It was the first act in a near decade-long tease that would lead, in the end, to a telegram, a train journey interrupted, and the damning faint praise of the ultimate critic. He had given Bulgkov hope, a gift in its own way more destructive than despair. In the years that followed that call, his work approached production but never quite got there (Moliere was rehearsed nearly three hundred times). Bulgakov was driven to distraction, torn between feeling saved and knowing he was doomed. He longed for a message from above, a signal to tell him where he stood. But in the years that followed, there was none.
Bulgakov should not have been surprised. One of Stalin’s most effective tactics was the use of uncertainty: subtle alterations in job description might lead to arrest weeks later. Or, just possibly, it might not. Criticism and apparent reprieve washed over Party officials like waves tossing their victims one way then the other while the tide dragged them slowly further from the shore. False reassurance and broken promises were a matter of policy at the highest level. Even after death, a deliberate fog persisted. Thousands sentenced to “ten years [of imprisonment] without right of correspondence” were in fact secretly executed – their loved ones’ flickering hope for the future nothing more than a cruel illusion. In limbo, Bulgakov was far from alone.
So giving in to, or being inspired by, the idea of writing a play about Stalin, must have seemed like a way to send a message “upstairs”, to provoke a response (perhaps a favourable one), one that would at last tell Bulgakov: saved or doomed?
For whatever reasons, then, he accepted the commission and he did what anyone might do: he tried to reconcile the conflicting, contradictory impulses. On the one hand, he must not write anything critical of or hostile to Stalin. There are bullets waiting for men who do that. On the other, he is at heart a believer in the freedom of the individual, a humane liberal, a satirist, and his craft is crying out to be used. Surely these two cannot be married. But he tries. And, perhaps thrilled to be working again, to feel the old juices flowing, he believes that he has succeeded. Yelena records that readings of scenes to friends were met with enthusiasm. Here he is, it seems, taking on the biggest subject available, the single outstanding feature of life in this nation, the object of its cult – its leader – and, he feels, making a decent fist of it.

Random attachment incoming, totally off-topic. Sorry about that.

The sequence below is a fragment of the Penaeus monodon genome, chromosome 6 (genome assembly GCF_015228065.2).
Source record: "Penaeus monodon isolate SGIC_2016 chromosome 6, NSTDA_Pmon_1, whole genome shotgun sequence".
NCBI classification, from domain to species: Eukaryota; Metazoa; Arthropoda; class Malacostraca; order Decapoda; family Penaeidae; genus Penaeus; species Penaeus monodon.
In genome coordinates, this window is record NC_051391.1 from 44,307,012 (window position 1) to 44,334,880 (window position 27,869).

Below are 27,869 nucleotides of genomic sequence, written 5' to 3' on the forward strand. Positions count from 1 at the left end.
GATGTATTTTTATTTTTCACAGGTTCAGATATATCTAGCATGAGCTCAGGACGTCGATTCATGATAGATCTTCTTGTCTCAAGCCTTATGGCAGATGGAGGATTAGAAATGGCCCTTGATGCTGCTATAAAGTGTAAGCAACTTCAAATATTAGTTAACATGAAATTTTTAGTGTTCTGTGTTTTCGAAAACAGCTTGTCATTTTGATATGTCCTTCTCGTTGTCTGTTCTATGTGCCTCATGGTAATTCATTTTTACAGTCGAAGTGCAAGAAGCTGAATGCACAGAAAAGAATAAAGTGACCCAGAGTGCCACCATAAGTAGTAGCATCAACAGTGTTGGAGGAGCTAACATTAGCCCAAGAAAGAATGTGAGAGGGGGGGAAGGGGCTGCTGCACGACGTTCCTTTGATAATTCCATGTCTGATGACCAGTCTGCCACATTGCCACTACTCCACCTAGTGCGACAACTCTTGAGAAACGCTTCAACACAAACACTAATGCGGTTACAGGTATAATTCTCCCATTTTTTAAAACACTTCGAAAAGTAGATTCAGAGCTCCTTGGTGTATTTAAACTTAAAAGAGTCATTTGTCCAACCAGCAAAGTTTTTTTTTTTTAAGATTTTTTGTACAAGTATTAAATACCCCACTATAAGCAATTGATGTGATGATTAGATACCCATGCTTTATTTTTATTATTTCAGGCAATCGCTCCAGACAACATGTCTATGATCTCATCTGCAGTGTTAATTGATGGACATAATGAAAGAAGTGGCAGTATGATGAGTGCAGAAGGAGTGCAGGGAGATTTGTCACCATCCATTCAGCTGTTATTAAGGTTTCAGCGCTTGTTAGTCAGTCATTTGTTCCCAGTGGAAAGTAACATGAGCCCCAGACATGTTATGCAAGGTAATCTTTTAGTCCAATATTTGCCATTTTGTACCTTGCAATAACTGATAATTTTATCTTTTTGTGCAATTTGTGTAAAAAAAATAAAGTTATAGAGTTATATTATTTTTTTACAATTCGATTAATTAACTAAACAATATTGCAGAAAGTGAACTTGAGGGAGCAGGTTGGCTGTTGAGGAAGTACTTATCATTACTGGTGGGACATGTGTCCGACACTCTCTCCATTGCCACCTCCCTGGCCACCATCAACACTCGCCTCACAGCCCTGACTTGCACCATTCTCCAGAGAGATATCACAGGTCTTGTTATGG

And meanwhile, the terror reaches full strength, a bewildering torrent of arrests, confessions, trials, and punishment. Day and night, the meat grinder does not pause. The GULAG swells with human fodder. Mass graves are dug and filled. Philatelists, engineers, students of Esperanto, artists, peasants, army officers, railwaymen, foreigners, factory workers, Party officials, all fall into its maw. The instrument of terror, the NKVD itself, is not spared: several thousand of its officers are shot. The terror becomes, in the words of Robert Service, “systematically arbitrary”. Pretence of finding actual perpetrators of actual crimes is replaced with a more direct approach. Prikaz, operational orders, simply instruct the functionaries across the USSR to round up a certain number of people who fit the bill and deal with them accordingly. There are no punishments for exceeding your quota but a shortfall is fatal.
To dabble in numbers is to enter an arena of controversy and partiality. In an on-line world, we can all find whatever estimates suit our own point of view. Nevertheless, it seems reasonable to give credence to those scholars who have been to the trouble of actually researching the primary evidence (i.e. proper historians) and in turn give the most credence to those proper historians who are most cited by other people who have researched the primary evidence (i.e. other proper historians). What else can you do? Most of us weren’t actually there. But allowing for the above, a useful place to start might be the comment in Nikita Krushchev’s memoir: “ten million or more of our citizens paid with their lives in Stalin’s jails and camps”.
And then, in November 1938, with surprising rapidity, it fizzled out, this paroxysm of savagery. Perhaps it had been unsustainable: by this time, it has been reported, nearly half the urban population was on a list that should lead to arrest. Or perhaps it has simply served its purpose: all resistance to Stalin is broken. The populace is cowed and the Party, and all the institutions of state, have been made anew. Until his death, there will be no challenge to the authority of the Vohzd.